Naomi Campbell’s baby and the myths of the older parent 

In a new documentary examining the life of Charlie Chaplin, the filmmakers explore the cultural legacy of the actor who became a global icon playing a little tramp. As well as being a gifted vaudevillian and mime artist, though given to lachrymose sentimentality (I’ve always been team Buster Keaton), he was also an older parent.

Chaplin had his last child, Christopher James Chaplin, in 1962, more than 40 years after his first one. Aged 73, he became the poster boy for male virility and the patron saint of late-season progenitors whose other celebrity members include Michael Douglas (58), Paul McCartney (61) and Steve Martin, who became a first-time father at 67. Mick Jagger became the oldest celebrity father in 2016, when he snatched Chaplin’s longstanding, albeit unofficial, title. But Chaplin’s name is still invoked by men as an example of leave-it-till-later fatherhood.

That men aren’t forced to make life choices based on their biological make-up continues to be an awkward argument from which there are often unhappy outcomes. Women are terrorized by the knowledge that their fertility starts plummeting shortly after they turn 30. Men are wont to spend their early adulthood larking around without the constraints of responsibility.

I am still haunted by words once written by my colleague Janan Ganesh about the joy of being in one’s thirties. Life’s best decade, he argued, was particularly fulfilling because you have “more energy”, a “strenuous social life” and could explore your “youthful curiosity”. By contrast, I recall my thirties as being the most physically and mentally challenging: my social life came to a standstill, my career stalled and I spent my energy raising a baby.

While I’m cautious of flagging so much heteronormative behavior, it seemed a good illustration of the different attitudes men and women traditionally have about aging. For many women, the awful, resounding certainty of one’s declining fertility puts hard roadblocks on one’s ambitions. And while I’m not suggesting that many young men are not impatient to become fathers, it does suggest that conversations about partnerships, families and the future often start from different standpoints.

As the birth age creeps ever older (according to the Office for National Statistics, 50.1% of women born in 1990 were childless at the time they turned 30), so are the rates of infertility. One in seven heterosexual couples in the UK face fertility issues, and the numbers are increasing. Despite the advances in medical technology, the results from fertility treatments remain comparatively dreadful. There’s an appalling lack of transparency around the success of IVF treatment (only 8 per cent if you’re more than 40), while women using their own frozen eggs in treatment have an average success rate of only 18 per cent.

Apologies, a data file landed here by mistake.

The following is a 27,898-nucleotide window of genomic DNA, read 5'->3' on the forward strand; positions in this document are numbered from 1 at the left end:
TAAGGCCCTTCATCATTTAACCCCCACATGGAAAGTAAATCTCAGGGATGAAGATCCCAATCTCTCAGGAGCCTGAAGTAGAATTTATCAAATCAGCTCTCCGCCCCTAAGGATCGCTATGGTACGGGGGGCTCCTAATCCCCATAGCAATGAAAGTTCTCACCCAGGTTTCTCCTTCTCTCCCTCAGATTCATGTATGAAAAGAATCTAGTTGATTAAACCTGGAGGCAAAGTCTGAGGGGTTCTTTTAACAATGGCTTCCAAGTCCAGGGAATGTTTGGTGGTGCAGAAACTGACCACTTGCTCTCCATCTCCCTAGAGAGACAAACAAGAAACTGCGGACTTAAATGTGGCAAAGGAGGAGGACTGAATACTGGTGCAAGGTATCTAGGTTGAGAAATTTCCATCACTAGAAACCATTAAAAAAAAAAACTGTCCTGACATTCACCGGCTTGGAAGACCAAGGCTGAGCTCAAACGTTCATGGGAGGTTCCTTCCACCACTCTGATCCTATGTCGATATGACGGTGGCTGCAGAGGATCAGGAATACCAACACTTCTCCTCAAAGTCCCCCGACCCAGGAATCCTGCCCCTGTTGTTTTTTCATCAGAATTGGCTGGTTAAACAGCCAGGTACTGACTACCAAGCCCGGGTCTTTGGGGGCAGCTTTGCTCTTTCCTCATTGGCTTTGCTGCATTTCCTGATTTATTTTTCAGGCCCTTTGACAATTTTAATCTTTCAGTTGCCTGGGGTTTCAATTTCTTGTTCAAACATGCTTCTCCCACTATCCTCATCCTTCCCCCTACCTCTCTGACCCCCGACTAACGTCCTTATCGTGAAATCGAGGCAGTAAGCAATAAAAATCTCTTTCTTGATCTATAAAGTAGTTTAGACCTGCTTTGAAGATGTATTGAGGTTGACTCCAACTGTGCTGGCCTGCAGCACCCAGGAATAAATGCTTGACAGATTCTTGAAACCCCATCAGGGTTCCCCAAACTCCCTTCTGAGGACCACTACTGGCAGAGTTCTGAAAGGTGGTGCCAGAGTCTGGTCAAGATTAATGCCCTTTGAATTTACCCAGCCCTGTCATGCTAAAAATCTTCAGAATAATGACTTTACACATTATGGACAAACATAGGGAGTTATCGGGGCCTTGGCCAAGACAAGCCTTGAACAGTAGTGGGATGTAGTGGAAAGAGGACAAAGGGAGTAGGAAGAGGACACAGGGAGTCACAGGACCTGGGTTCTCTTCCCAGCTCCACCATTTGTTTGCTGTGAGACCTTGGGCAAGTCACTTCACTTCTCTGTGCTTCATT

Naomi Campbell and daughter on the cover of Vogue

Few people like to talk about this, however, because it sounds so critical and doomy. No one wants to tell the friend going in for their fifth round of IVF at the age of 39 that the chances of conception are very slim. And neither, maddeningly, do the private practices offering such treatments, because they’re making far too much money. Instead, we lean towards optimism when talking about having babies because we’re not total monsters and the truth is too unpalatable. We talk of miracle births and wonderful surprises and then deify older mothers.

This week, for example, finds Naomi Campbell, 51, on the cover of Vogue looking beatific with her nine-month-old daughter. “I always knew one day I would have a child”, announces the headline, alongside the words “Mother figure”.

Details of the birth remain unknown, except for Campbell’s assertion that the baby “was not adopted”. The model, who undertakes the interview on board a plane from Qatar, says her child is “a good girl”, who “sleeps very well” and is perfectly accustomed to dealing with Campbell’s international schedule. She does not discuss the baby’s name. She also demurs on the subject of her daughter’s father. She is currently writing a book that might tell us more, but Naomi’s baby is Naomi’s business.

Charlie Chaplin holds his 11th and last child, Christopher James Chaplin, in 1962 in Switzerland. Chaplin was 73 at the time © ullstein bild via Getty Images

In many ways, Campbell’s experience of motherhood will be seen as a feminist vindication: she had a baby, on her terms, when she’s ready, and in defiance of medical convention. She’s also indicative of a growing number of women (and men) who are choosing to be single parents from the point of conception.

Just as Chaplin has spared men from the exigencies of long-term commitment, Campbell will now become a role model for women who also want to enjoy their thirties, partake in strenuous socializing and sate their youthful curiosity. Science may become so advanced that 51-year-old mothers become quite normal. But I can not help feeling the story feeds into a broader and sometimes dangerous narrative in which people think motherhood can happen to anyone. Every baby is a miracle, but increasingly the journey to have one is painfully expensive and emotionally brutal.

Email Jo at jo.ellison@ft.com

Best of FT Weekend

The Premier League at 30 – an English success story?

Since the top clubs broke away from their peers in 1992, foreign players and money have flooded in

Inside Peloton’s epic run of bungled calls and bad luck

The American exercise company found itself a darling of investors and customers. What went wrong?

Follow @ftweekend on Twitter to find out about our latest stories first

Leave a Comment